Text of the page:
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Rogers helped 'Dogs get picture

March 29, 2009|By TIM KOELBLE

MARTINSBURG, W. Va. -- Dave Rogers surveyed an empty wall in the hall known as Bull Dog Way, heading into the entrance of the Martinsburg Fieldhouse, sizing up where a super-sized team photo could be placed.

Martinsburg can finally add its second such picture -- a state championship picture -- after winning the West Virginia Class AAA crown for the first time since 1994.

Rogers knew his team was on the cusp of a title after a devastating loss to Woodrow Wilson in the state quarterfinals. The mission was accomplished when the Bulldogs defeated South Charleston 53-52 last weekend.

For the second straight season, Rogers is The Herald-Mail All-Area Boys Basketball Coach of the Year, guiding the Bulldogs to a 26-2 record, the best single season in school history.

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"I don't think the players even realize yet what they accomplished," said Rogers, who is 566-166 in his 31 years of coaching. "I knew coming into the season we had a chance, but the obstacle was this section is so tough and everyone else also had senior leadership."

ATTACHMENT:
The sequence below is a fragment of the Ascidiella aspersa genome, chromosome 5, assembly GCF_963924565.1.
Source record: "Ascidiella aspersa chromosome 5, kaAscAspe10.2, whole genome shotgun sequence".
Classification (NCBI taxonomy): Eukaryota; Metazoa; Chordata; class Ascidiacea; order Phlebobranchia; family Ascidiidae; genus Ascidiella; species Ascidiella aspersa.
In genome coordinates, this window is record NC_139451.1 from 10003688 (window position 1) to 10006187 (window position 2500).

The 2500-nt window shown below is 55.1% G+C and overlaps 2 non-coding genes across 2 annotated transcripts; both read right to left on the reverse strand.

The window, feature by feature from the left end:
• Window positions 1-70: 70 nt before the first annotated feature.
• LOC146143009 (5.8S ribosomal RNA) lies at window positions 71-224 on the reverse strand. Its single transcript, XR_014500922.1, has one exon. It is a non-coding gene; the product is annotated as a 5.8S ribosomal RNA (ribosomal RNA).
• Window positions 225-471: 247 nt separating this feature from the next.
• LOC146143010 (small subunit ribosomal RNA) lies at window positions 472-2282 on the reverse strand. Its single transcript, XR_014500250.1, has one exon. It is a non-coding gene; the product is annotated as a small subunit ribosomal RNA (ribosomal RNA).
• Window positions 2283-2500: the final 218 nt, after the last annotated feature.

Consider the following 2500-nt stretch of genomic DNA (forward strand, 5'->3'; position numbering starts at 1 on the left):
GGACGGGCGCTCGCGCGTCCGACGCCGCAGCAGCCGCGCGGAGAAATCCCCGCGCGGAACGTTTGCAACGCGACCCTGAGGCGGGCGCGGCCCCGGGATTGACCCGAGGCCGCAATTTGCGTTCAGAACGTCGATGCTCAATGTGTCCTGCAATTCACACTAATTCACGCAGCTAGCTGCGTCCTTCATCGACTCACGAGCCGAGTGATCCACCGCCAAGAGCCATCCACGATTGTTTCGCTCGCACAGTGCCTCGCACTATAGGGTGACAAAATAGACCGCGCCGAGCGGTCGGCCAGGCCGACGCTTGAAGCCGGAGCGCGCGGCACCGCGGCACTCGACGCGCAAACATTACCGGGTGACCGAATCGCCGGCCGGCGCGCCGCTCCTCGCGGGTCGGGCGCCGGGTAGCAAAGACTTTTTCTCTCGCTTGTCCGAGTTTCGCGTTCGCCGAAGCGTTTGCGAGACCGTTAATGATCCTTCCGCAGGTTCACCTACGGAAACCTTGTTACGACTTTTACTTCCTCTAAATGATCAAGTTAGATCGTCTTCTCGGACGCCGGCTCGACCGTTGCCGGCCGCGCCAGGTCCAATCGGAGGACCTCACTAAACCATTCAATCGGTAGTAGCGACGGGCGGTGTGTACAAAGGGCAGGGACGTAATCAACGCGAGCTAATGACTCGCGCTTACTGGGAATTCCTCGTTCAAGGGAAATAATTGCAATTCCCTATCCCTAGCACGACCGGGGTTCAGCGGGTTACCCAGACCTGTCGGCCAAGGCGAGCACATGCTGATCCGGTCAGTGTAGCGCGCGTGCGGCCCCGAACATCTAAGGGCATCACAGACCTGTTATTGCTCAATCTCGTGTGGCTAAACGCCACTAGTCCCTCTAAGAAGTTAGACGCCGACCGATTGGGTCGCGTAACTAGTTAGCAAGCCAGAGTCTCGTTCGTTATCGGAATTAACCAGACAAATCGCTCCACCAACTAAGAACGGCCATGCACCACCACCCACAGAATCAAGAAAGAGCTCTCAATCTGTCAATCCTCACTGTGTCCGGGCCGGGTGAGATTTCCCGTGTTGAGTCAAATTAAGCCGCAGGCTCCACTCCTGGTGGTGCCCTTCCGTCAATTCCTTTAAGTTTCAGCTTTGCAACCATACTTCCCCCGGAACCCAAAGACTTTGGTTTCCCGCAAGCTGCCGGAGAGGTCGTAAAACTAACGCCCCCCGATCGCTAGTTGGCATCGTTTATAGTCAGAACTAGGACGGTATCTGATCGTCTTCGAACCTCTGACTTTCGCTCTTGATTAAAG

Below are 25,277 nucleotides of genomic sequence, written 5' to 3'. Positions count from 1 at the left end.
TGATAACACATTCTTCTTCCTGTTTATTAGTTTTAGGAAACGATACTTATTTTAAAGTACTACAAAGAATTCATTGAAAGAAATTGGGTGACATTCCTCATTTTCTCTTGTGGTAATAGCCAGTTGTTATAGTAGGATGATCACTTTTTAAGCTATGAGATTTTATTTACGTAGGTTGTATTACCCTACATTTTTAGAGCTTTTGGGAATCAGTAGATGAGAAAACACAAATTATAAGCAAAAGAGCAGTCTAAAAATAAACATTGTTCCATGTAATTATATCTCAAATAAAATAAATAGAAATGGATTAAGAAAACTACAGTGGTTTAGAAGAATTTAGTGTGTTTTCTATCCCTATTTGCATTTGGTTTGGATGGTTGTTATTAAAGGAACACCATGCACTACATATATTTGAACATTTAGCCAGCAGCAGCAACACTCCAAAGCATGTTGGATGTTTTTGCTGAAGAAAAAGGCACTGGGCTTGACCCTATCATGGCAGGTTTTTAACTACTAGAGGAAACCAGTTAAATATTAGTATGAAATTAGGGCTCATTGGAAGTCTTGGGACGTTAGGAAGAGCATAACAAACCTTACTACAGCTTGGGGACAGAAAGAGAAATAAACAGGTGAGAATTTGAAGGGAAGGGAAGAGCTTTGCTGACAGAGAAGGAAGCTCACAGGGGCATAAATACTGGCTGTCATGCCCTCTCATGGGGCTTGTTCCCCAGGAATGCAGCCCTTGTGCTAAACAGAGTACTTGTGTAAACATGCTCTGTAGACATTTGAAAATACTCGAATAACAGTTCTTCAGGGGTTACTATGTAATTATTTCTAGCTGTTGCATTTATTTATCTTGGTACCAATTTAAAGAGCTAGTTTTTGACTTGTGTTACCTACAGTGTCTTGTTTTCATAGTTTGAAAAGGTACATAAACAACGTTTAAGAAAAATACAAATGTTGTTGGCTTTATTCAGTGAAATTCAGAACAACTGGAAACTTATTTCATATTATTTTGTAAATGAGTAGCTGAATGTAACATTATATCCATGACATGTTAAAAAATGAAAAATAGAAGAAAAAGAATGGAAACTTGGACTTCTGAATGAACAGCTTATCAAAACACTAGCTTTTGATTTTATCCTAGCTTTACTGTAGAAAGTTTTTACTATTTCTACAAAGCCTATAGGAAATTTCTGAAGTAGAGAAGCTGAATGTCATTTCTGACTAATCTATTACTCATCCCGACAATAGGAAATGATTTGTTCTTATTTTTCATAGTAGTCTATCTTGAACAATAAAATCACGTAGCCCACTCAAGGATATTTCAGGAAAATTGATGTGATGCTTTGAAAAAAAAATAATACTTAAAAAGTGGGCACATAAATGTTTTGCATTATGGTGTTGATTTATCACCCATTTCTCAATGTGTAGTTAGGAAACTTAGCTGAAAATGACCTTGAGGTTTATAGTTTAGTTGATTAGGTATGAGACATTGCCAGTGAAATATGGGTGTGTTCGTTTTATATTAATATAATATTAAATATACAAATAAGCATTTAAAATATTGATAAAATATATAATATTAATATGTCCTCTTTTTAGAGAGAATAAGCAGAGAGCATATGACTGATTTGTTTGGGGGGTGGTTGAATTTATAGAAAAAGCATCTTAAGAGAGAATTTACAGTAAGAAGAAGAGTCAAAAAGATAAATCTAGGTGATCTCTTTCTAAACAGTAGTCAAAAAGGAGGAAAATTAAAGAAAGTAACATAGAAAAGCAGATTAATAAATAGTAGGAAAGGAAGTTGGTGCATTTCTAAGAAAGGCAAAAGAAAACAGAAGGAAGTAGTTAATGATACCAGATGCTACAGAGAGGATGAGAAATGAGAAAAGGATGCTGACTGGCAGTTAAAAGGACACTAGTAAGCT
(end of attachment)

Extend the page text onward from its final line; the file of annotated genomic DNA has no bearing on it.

In the end, it was the core of Martinsburg's seniors -- Isaac Thornton, Michael Cole, Cameron Cato, Brett Rogers, Tevin Walker and Inshan Mohamed -- along with junior Kirk Hairston that Rogers continued to shape into championship contenders.

Thornton often was the catalyst for the Bulldogs, but he had a strong supporting cast that always stepped to the forefront when duty called.

Rogers had many of the players for three years and began molding their temperament into that of a champion. By the time the season began, he had the team ready to handle any adversity. He credited the two roadtrips the team took as a key to helping continue the team concept.

Martinsburg went to South Carolina for three games and to Ohio for a pair, losing their only two games of the season in tournaments.

"We've always wanted to travel and this year was like '94 when we were 23-2 and did not lose to a team in West Virginia," said Rogers. "Trips like that give the players a sense of unity. You're sleeping in a different bed, away from home and it helps bring you together. I think that's why this team never quit on anything."

He credited that unity to giving him less stress this season.

"I didn't have to worry about them like last year," said Rogers. "I was a cheerleader. I knew they knew what to do."

Rogers, who said he still plans on coaching another five years, said this championship was just as sweet as 1994.

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